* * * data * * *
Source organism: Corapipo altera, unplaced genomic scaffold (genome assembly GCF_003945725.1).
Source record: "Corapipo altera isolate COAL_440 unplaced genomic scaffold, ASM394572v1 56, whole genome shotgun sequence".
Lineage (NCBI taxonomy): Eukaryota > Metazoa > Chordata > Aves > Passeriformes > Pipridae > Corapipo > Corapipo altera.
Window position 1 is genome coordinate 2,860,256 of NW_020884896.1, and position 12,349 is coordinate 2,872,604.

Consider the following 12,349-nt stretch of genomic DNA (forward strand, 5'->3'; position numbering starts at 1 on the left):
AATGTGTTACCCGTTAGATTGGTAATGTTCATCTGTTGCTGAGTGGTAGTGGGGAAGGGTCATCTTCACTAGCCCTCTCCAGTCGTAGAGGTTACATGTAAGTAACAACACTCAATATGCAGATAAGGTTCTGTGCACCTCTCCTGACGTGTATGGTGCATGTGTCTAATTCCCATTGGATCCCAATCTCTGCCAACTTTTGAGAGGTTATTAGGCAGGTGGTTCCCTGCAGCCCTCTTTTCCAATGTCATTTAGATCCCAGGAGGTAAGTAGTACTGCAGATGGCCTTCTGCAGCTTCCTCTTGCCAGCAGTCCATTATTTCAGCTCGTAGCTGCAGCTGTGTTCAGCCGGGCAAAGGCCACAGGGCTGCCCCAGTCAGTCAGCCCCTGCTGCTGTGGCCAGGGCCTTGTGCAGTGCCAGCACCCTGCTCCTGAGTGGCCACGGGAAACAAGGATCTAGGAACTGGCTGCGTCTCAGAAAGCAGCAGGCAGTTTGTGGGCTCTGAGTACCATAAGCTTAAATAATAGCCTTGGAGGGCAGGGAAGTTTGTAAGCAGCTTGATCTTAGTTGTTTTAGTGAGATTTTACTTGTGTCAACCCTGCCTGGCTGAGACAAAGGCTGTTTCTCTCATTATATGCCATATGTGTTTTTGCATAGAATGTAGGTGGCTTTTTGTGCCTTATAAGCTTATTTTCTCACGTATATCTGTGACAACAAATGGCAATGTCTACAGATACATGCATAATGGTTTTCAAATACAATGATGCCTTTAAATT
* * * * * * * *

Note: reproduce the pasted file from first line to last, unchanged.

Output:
Source organism: Corapipo altera, unplaced genomic scaffold (genome assembly GCF_003945725.1).
Source record: "Corapipo altera isolate COAL_440 unplaced genomic scaffold, ASM394572v1 56, whole genome shotgun sequence".
Lineage (NCBI taxonomy): Eukaryota > Metazoa > Chordata > Aves > Passeriformes > Pipridae > Corapipo > Corapipo altera.
Window position 1 is genome coordinate 2,860,256 of NW_020884896.1, and position 12,349 is coordinate 2,872,604.

Consider the following 12,349-nt stretch of genomic DNA (forward strand, 5'->3'; position numbering starts at 1 on the left):
AATGTGTTACCCGTTAGATTGGTAATGTTCATCTGTTGCTGAGTGGTAGTGGGGAAGGGTCATCTTCACTAGCCCTCTCCAGTCGTAGAGGTTACATGTAAGTAACAACACTCAATATGCAGATAAGGTTCTGTGCACCTCTCCTGACGTGTATGGTGCATGTGTCTAATTCCCATTGGATCCCAATCTCTGCCAACTTTTGAGAGGTTATTAGGCAGGTGGTTCCCTGCAGCCCTCTTTTCCAATGTCATTTAGATCCCAGGAGGTAAGTAGTACTGCAGATGGCCTTCTGCAGCTTCCTCTTGCCAGCAGTCCATTATTTCAGCTCGTAGCTGCAGCTGTGTTCAGCCGGGCAAAGGCCACAGGGCTGCCCCAGTCAGTCAGCCCCTGCTGCTGTGGCCAGGGCCTTGTGCAGTGCCAGCACCCTGCTCCTGAGTGGCCACGGGAAACAAGGATCTAGGAACTGGCTGCGTCTCAGAAAGCAGCAGGCAGTTTGTGGGCTCTGAGTACCATAAGCTTAAATAATAGCCTTGGAGGGCAGGGAAGTTTGTAAGCAGCTTGATCTTAGTTGTTTTAGTGAGATTTTACTTGTGTCAACCCTGCCTGGCTGAGACAAAGGCTGTTTCTCTCATTATATGCCATATGTGTTTTTGCATAGAATGTAGGTGGCTTTTTGTGCCTTATAAGCTTATTTTCTCACGTATATCTGTGACAACAAATGGCAATGTCTACAGATACATGCATAATGGTTTTCAAATACAATGATGCCTTTAAATT